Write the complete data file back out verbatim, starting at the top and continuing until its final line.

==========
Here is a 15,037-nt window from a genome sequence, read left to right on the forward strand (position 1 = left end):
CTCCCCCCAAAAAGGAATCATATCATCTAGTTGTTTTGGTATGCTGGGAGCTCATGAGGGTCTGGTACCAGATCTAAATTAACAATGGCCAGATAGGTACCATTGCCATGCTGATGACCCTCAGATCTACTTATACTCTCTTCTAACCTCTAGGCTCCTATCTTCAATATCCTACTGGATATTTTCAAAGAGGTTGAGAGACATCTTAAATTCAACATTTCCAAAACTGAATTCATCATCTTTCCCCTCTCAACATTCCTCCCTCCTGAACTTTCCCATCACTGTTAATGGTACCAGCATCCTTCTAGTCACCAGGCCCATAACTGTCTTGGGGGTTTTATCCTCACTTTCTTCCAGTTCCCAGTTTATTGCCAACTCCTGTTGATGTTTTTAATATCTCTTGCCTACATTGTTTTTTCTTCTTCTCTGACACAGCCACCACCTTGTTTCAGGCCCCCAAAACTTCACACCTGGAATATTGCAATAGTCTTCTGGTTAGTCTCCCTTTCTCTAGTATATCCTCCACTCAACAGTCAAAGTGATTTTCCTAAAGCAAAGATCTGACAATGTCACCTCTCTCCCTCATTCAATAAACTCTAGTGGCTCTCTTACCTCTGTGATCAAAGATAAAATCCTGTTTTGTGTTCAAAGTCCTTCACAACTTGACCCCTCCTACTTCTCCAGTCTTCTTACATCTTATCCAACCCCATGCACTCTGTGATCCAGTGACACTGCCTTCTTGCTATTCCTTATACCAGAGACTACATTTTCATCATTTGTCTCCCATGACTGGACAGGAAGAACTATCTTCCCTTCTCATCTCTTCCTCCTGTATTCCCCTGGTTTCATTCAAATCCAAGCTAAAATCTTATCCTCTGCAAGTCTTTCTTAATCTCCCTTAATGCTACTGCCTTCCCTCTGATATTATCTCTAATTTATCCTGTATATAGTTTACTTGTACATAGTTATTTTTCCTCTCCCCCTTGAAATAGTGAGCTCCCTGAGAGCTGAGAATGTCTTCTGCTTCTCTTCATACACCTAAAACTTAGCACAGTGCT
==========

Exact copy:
Here is a 15,037-nt window from a genome sequence, read left to right on the forward strand (position 1 = left end):
CTCCCCCCAAAAAGGAATCATATCATCTAGTTGTTTTGGTATGCTGGGAGCTCATGAGGGTCTGGTACCAGATCTAAATTAACAATGGCCAGATAGGTACCATTGCCATGCTGATGACCCTCAGATCTACTTATACTCTCTTCTAACCTCTAGGCTCCTATCTTCAATATCCTACTGGATATTTTCAAAGAGGTTGAGAGACATCTTAAATTCAACATTTCCAAAACTGAATTCATCATCTTTCCCCTCTCAACATTCCTCCCTCCTGAACTTTCCCATCACTGTTAATGGTACCAGCATCCTTCTAGTCACCAGGCCCATAACTGTCTTGGGGGTTTTATCCTCACTTTCTTCCAGTTCCCAGTTTATTGCCAACTCCTGTTGATGTTTTTAATATCTCTTGCCTACATTGTTTTTTCTTCTTCTCTGACACAGCCACCACCTTGTTTCAGGCCCCCAAAACTTCACACCTGGAATATTGCAATAGTCTTCTGGTTAGTCTCCCTTTCTCTAGTATATCCTCCACTCAACAGTCAAAGTGATTTTCCTAAAGCAAAGATCTGACAATGTCACCTCTCTCCCTCATTCAATAAACTCTAGTGGCTCTCTTACCTCTGTGATCAAAGATAAAATCCTGTTTTGTGTTCAAAGTCCTTCACAACTTGACCCCTCCTACTTCTCCAGTCTTCTTACATCTTATCCAACCCCATGCACTCTGTGATCCAGTGACACTGCCTTCTTGCTATTCCTTATACCAGAGACTACATTTTCATCATTTGTCTCCCATGACTGGACAGGAAGAACTATCTTCCCTTCTCATCTCTTCCTCCTGTATTCCCCTGGTTTCATTCAAATCCAAGCTAAAATCTTATCCTCTGCAAGTCTTTCTTAATCTCCCTTAATGCTACTGCCTTCCCTCTGATATTATCTCTAATTTATCCTGTATATAGTTTACTTGTACATAGTTATTTTTCCTCTCCCCCTTGAAATAGTGAGCTCCCTGAGAGCTGAGAATGTCTTCTGCTTCTCTTCATACACCTAAAACTTAGCACAGTGCT